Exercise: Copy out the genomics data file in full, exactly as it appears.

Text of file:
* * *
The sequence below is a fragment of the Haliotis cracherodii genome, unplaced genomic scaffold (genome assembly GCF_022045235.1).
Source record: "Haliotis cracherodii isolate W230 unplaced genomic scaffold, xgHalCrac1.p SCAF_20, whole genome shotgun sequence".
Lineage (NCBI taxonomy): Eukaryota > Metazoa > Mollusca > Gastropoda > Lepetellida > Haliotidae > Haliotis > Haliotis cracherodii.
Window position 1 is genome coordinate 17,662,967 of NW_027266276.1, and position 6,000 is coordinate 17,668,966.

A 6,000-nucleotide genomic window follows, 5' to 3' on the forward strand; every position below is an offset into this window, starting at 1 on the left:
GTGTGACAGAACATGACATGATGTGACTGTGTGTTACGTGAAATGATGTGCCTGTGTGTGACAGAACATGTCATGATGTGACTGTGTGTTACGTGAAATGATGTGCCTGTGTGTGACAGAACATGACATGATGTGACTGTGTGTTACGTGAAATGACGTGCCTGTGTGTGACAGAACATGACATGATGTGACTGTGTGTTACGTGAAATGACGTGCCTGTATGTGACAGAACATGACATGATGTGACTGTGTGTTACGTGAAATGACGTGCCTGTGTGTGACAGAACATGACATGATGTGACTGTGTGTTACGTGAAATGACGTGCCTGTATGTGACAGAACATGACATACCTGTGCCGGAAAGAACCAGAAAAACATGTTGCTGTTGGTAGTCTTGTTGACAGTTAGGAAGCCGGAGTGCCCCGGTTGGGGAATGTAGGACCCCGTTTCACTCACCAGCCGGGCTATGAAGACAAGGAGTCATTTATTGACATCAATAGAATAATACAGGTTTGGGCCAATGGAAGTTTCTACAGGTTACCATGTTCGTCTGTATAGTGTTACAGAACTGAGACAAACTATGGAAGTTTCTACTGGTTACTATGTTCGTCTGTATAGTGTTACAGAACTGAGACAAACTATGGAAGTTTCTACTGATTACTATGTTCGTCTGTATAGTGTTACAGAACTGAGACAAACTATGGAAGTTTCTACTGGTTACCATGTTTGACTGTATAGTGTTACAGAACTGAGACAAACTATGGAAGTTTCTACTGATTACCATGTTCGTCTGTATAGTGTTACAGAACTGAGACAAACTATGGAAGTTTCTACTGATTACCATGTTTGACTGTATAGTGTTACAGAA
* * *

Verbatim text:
The sequence below is a fragment of the Haliotis cracherodii genome, unplaced genomic scaffold (genome assembly GCF_022045235.1).
Source record: "Haliotis cracherodii isolate W230 unplaced genomic scaffold, xgHalCrac1.p SCAF_20, whole genome shotgun sequence".
Lineage (NCBI taxonomy): Eukaryota > Metazoa > Mollusca > Gastropoda > Lepetellida > Haliotidae > Haliotis > Haliotis cracherodii.
Window position 1 is genome coordinate 17,662,967 of NW_027266276.1, and position 6,000 is coordinate 17,668,966.

A 6,000-nucleotide genomic window follows, 5' to 3' on the forward strand; every position below is an offset into this window, starting at 1 on the left:
GTGTGACAGAACATGACATGATGTGACTGTGTGTTACGTGAAATGATGTGCCTGTGTGTGACAGAACATGTCATGATGTGACTGTGTGTTACGTGAAATGATGTGCCTGTGTGTGACAGAACATGACATGATGTGACTGTGTGTTACGTGAAATGACGTGCCTGTGTGTGACAGAACATGACATGATGTGACTGTGTGTTACGTGAAATGACGTGCCTGTATGTGACAGAACATGACATGATGTGACTGTGTGTTACGTGAAATGACGTGCCTGTGTGTGACAGAACATGACATGATGTGACTGTGTGTTACGTGAAATGACGTGCCTGTATGTGACAGAACATGACATACCTGTGCCGGAAAGAACCAGAAAAACATGTTGCTGTTGGTAGTCTTGTTGACAGTTAGGAAGCCGGAGTGCCCCGGTTGGGGAATGTAGGACCCCGTTTCACTCACCAGCCGGGCTATGAAGACAAGGAGTCATTTATTGACATCAATAGAATAATACAGGTTTGGGCCAATGGAAGTTTCTACAGGTTACCATGTTCGTCTGTATAGTGTTACAGAACTGAGACAAACTATGGAAGTTTCTACTGGTTACTATGTTCGTCTGTATAGTGTTACAGAACTGAGACAAACTATGGAAGTTTCTACTGATTACTATGTTCGTCTGTATAGTGTTACAGAACTGAGACAAACTATGGAAGTTTCTACTGGTTACCATGTTTGACTGTATAGTGTTACAGAACTGAGACAAACTATGGAAGTTTCTACTGATTACCATGTTCGTCTGTATAGTGTTACAGAACTGAGACAAACTATGGAAGTTTCTACTGATTACCATGTTTGACTGTATAGTGTTACAGAA